The author paints a disturbing picture of a government that values survival at any and all costs. It’s a creative premise, and it’s fascinating to read about Lea’s carefully crafted life unraveling before her. Heng’s confident prose makes this book an easy read, despite tackling difficult subjects such as suicide and the right to die.
Suicide Club stared up at me as if I'd let it down by not making more progress. But the book's insistence that I read it, even while grossly sick, is a testament to its power ... What really makes Suicide Club shine is that it explores big themes without ever getting bogged down under its own weight. It certainly made me ponder death and my own mortality more than I normally do, and I think that's the point. By painting a world on the cusp of human immortality as horribly grim, it also makes you appreciate what we have now even more.
As a portrait of desensitized consumers who find release in self-destructive violence, Suicide Club carries echoes of Fight Club ... The pursuit of longevity, meanwhile, is acerbically funny in Heng’s hands ... Heng faces the challenge of creating a meaningful narrative that’s premised on the inherent pointlessness of pursuing eternity for its own sake. For the most part, she succeeds. The pacing of Lea’s character development is jerky, at times feeling incomplete as she wavers between fascination, repulsion, and sympathy with the members of the Suicide Club ... For all her visceral descriptions of physical detail and sensation, Lea’s emotional vocabulary is limited.
It is not difficult to imagine a future similar to the one in which Lea lives, where organ replacement surgeries and enhancements and the desire to remain young forever are seen as the norm ... Fans of modern speculative fiction and readers who love stories that warn us to be careful what we wish for will be enthralled by Heng's highly imaginative debut, which deftly asks, 'What does it really mean to be alive?'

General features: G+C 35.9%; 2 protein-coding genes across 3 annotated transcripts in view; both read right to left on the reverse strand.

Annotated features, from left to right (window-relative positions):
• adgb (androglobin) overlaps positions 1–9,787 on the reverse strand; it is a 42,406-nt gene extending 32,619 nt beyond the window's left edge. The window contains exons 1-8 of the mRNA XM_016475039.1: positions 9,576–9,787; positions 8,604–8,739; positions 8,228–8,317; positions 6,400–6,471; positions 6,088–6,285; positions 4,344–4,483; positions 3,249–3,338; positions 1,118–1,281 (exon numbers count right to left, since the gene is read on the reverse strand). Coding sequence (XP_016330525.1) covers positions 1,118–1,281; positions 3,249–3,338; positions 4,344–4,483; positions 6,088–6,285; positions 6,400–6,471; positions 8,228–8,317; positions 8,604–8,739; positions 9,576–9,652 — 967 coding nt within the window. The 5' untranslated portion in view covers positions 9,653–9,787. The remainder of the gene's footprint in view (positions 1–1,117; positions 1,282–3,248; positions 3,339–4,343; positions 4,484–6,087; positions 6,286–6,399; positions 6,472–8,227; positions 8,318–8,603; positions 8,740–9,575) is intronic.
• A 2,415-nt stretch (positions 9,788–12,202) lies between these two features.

Suicide Club’s granular focus on the body is further performed at the level of language, demonstrated through the novel’s distinctive use of chemical and medical nomenclature ... Suicide Club’s focus on the intersections of class, health, and economics is timely and pertinent ... an imaginative rendering of how accelerated contemporary conditions on a future trajectory render the ethical dubiousness of such conditions transparent.
I’m pleased to say that Heng’s debut novel, Suicide Club, is a rich piece of futurism, frightening and moving in equal measure, and that I can happily recommend it to readers looking for a literary take on dystopia ... My only real quibble with the book also comes with its worldbuilding. There’s no sense that the climate has changed significantly in this future, so either we humans of the present threw the brakes on our current problems, or the climate bounced back. Also, most of the Lifers seem economically stable ... Heng only shows us the edges of the authoritarian government that looms behind her story, but even those edges are chilling. Obviously depression and suicidal ideation are strictly forbidden, and attempted suicide means being sent to truly awful support groups. That’s the other thing, though—since people have super-strength, quick-healing skin, mechanical hearts, reinforced bones—there aren’t many options left for those who want to end their lives. I would say that this is the true joy of reading this book. I’m not advocating for suicide here, but Heng’s book reminds us that honoring self-determination, bodily autonomy, or even good old-fashioned free will means allowing people to have the final say over their bodies.
Heng’s uneven debut ... casts a critical eye on the desirability of immortality and contains some haunting, indelible moments. However, it’s weighed down by a lack of action and an overreliance on explication that undermine her conceit instead of allowing it to breathe and develop, making this an ambitious novel with mixed success.
Heng expertly threads a ribbon of dread through her glittering vistas and gleaming characters; however, the plot is so solidly foreshadowed that the climax, when it comes, feels almost preordained. This speaks to the intricacy of the world Heng has created and sets a dark mirror against the robotic bureaucracy of the Ministry's oversight ... Unfortunately, it also undercuts the author's considerable skill at rendering her characters in all their solid, bodily reality by making their actions seem less like startling acts of free will and more like functions of an overweening plot. A complicated and promising debut that spoofs the current health culture craze even as it anticipates its appalling culmination.